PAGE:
Happy and Healthy New Year! January begins our new year with several health awareness observances. Among these subjects is National Birth Defects Prevention Month. According to the CDC (Center for Disease Control and Prevention), every 4½ minutes, a baby is born with a major birth defect in the United States and is a leading cause of death among U.S. infants. Babies born with birth defects are at a much greater risk for illness and long-term disability than babies without birth defects. This month is a time to focus on raising awareness of birth defect frequency and the steps necessary to prevent them.
Birth defects are abnormal conditions that occur just before or at the time of birth caused by genetic factors, certain medications, drugs, or chemicals. Other causes are a mystery and are still being studied. The conditions can range from milder defects such as an extra appendage like a finger or toe to more serious heart and major organ defects. They all cause physical and mental problems affecting about 120,000 babies a year.
Not all birth defects can be prevented, but the good news is that a woman can substantially increase her chance of having a healthy baby. Prevention and treatments for birth defects are constantly being found. Better health care techniques, immunizations, genetic counseling, and new discoveries of defect-causing genes all improve a mother’s chance of having a healthy baby.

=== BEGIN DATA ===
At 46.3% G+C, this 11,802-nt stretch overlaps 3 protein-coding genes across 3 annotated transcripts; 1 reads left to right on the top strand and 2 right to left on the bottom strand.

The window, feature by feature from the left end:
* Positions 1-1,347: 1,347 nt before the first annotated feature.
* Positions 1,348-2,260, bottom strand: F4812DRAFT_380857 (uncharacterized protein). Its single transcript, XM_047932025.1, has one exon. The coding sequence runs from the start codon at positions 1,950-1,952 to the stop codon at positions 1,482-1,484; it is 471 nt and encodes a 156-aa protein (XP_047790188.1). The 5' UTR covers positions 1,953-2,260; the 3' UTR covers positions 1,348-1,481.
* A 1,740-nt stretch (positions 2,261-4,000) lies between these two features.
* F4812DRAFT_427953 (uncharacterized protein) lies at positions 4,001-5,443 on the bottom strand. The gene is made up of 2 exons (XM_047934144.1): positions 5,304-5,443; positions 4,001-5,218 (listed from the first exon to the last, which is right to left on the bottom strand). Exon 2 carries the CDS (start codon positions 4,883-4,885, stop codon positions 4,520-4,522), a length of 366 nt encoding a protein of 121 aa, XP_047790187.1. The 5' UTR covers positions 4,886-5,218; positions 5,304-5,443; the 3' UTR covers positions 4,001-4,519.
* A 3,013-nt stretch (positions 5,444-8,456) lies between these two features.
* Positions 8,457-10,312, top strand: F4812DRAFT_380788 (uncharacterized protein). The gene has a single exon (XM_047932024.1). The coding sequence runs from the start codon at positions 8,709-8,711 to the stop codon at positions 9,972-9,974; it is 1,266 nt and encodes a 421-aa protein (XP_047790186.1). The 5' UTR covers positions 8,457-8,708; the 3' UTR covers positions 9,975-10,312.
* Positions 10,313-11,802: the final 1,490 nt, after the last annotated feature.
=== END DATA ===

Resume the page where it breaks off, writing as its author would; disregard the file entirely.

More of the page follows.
Make a plan to help avoid and prevent birth defects. Here are some tips to get healthy before and during your pregnancy:
- Take a vitamin or eat fortified foods to get 400 micrograms (mcg) of folic acid every day.
- Avoid alcohol, tobacco, marijuana, and street drugs.
- Prevent infections with thorough hand washing, avoiding ill people, and cooking meat well done.
- See a health care professional on a regular basis to discuss any medical issues and medicine use.
- Maintain a healthy lifestyle with exercise, diet and diabetes control.
Pregnancy can be an exciting, yet stressful time. Get peace of mind by striving to consistently stay healthy before and during pregnancy. Know that even if a birth defect does occur, the baby can absolutely live a long and healthy life. Special care after birth and newborn screening tests help these babies.
Tags: birth defects, denver, diabetes, Folic acid, health, healthyeating, National Birth Defect Awareness Month, newwestphysicians